The long-term goal of our lab is to understand the molecular mechanisms that control centriole duplication and ensure the accurate distribution of the genome during cell division. Centrioles form the core of centrosomes, which organize the interphase microtubule cytoskeleton of most animal cells and form the poles of the mitotic spindle. Centrioles can also be modified to form basal bodies, which template the formation of cilia and play central roles in cellular signaling, fluid movement, and locomotion. To coordinate these diverse cellular processes, centriole copy number must be precisely controlled. Cells begin G1 phase with two centrioles, which are duplicated during S/G2 phase and are then carefully partitioned into both daughter cells during mitosis. We and others have shown that extra centrioles cause cell division errors that are sufficient to drive malignant transformation. Understanding the mechanism by which cells achieve the once per cycle duplication of the centrioles is, therefore, an important fundamental question of considerable relevance to human health. Although significant progress has been made in understanding the composition of centrioles, it remains unclear which specific steps in centriole formation are controlled by the enzymatic regulator Polo-like-kinase 4 (PLK4). Equally unclear is how a critical regulatory step, termed the ?centriole-to-centrosome conversion? (CCC), functions to maintain centriole homeostasis by enabling new centrioles to acquire competence for duplication. Our proposed research seeks to capitalize on our identification of key interactions and contributors to centriole formation to elucidate molecular mechanisms that control centriole assembly. We will examine three independent components of centriole biogenesis control: the translational regulation of PLK4 expression, the impact of PLK4 phosphorylation of specific substrates in centriole assembly, and the function of a new component required for the CCC.
Aim 1 will define how a pair of conserved upstream open reading frames in the PLK4 mRNA regulate critical aspects of PLK4 expression.
Aim 2 will mechanistically dissect how a critical PLK4 phosphorylation site we identified on STIL controls centriole assembly. Finally, Aim 3 will define how a new centriole protein, PPP1R35, functions to promote the CCC. Understanding how centriole assembly is regulated will reveal fundamental principles of organelle homeostasis and provide insight into the molecular basis of human diseases caused by centriole dysfunction.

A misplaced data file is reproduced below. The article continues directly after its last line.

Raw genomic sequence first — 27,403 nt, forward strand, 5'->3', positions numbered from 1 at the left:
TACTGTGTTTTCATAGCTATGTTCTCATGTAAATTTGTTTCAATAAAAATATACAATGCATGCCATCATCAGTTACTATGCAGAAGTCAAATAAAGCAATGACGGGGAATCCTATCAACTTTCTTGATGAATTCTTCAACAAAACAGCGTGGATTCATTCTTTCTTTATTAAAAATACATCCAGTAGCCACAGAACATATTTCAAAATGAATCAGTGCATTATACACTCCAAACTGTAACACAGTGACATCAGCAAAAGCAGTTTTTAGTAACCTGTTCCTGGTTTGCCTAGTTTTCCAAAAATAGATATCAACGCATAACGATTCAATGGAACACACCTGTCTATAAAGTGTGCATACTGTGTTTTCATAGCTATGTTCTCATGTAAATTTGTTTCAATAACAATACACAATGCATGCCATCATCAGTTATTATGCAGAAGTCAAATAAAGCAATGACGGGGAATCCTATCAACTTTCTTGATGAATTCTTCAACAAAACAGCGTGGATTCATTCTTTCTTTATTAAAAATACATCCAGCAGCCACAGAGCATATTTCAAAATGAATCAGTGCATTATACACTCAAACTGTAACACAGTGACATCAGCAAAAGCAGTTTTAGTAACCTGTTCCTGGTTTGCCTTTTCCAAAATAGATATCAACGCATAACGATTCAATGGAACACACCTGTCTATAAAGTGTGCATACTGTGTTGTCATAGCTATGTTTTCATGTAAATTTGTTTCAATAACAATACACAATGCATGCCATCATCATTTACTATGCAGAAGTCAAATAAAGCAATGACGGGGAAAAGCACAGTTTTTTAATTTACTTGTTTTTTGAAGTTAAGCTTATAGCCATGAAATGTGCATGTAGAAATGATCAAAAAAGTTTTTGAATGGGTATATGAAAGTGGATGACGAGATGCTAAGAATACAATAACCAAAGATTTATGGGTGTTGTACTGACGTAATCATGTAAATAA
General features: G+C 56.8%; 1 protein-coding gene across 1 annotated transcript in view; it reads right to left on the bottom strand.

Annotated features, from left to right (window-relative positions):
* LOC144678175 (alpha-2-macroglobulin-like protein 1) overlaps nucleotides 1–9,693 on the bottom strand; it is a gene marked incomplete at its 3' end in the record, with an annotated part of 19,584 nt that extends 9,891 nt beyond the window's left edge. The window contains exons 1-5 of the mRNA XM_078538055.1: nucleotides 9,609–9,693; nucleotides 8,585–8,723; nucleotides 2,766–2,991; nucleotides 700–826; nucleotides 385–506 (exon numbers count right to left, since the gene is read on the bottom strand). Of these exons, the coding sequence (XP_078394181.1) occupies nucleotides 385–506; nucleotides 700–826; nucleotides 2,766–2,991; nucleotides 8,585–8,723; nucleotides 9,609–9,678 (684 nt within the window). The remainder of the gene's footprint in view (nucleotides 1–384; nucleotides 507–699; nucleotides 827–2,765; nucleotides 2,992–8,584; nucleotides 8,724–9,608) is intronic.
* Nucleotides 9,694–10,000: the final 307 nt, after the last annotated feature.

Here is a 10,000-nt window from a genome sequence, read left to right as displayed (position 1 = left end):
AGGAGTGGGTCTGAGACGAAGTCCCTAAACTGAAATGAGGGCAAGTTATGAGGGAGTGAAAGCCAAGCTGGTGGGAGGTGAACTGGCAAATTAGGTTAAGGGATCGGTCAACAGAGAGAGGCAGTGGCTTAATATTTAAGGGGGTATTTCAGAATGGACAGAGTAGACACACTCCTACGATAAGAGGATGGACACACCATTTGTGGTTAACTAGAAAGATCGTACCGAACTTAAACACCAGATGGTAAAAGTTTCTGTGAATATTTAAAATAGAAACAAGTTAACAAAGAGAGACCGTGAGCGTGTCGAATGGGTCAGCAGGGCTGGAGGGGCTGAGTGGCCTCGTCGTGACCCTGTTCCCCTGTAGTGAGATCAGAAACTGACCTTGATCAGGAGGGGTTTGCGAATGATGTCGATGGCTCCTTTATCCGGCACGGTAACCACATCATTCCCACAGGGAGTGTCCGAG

Public Health Relevance

Centrioles are organelles with critical roles in cell signaling and cell division. Abnormalities in centriole structure and number are associated with a variety of human diseases including growth defects, microcephaly, and cancer. The work we propose here seeks to define how centrioles are assembled and how their copy number is faithfully controlled, with the goal of elucidating how centriole abnormalities impact human health and disease.

National Institute of Health (NIH)
National Institute of General Medical Sciences (NIGMS)
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Nuclear and Cytoplasmic Structure/Function and Dynamics Study Section (NCSD)
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Gindhart, Joseph G
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Johns Hopkins University
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Levine, Michelle S; Holland, Andrew J (2018) The impact of mitotic errors on cell proliferation and tumorigenesis. Genes Dev 32:620-638
Nigg, Erich A; Holland, Andrew J (2018) Once and only once: mechanisms of centriole duplication and their deregulation in disease. Nat Rev Mol Cell Biol 19:297-312
Leda, Marcin; Holland, Andrew J; Goryachev, Andrew B (2018) Autoamplification and Competition Drive Symmetry Breaking: Initiation of Centriole Duplication by the PLK4-STIL Network. iScience 8:222-235
Lambrus, Bramwell G; Moyer, Tyler C; Holland, Andrew J (2018) Applying the auxin-inducible degradation system for rapid protein depletion in mammalian cells. Methods Cell Biol 144:107-135
Evans, Lauren T; Holland, Andrew J (2018) Pushed out of a tough crowd: centrosome aberrations promote invasiveness. EMBO J 37:
Lambrus, Bramwell G; Holland, Andrew J (2017) A New Mode of Mitotic Surveillance. Trends Cell Biol 27:314-321
Levine, Michelle S; Bakker, Bjorn; Boeckx, Bram et al. (2017) Centrosome Amplification Is Sufficient to Promote Spontaneous Tumorigenesis in Mammals. Dev Cell 40:313-322.e5
Levine, Michelle; Holland, Andrew (2017) Cell cycle proteins moonlight in multiciliogenesis. Science 358:716-718
Zitouni, Sihem; Francia, Maria E; Leal, Filipe et al. (2016) CDK1 Prevents Unscheduled PLK4-STIL Complex Assembly in Centriole Biogenesis. Curr Biol 26:1127-37
Lambrus, Bramwell G; Daggubati, Vikas; Uetake, Yumi et al. (2016) A USP28-53BP1-p53-p21 signaling axis arrests growth after centrosome loss or prolonged mitosis. J Cell Biol 214:143-53

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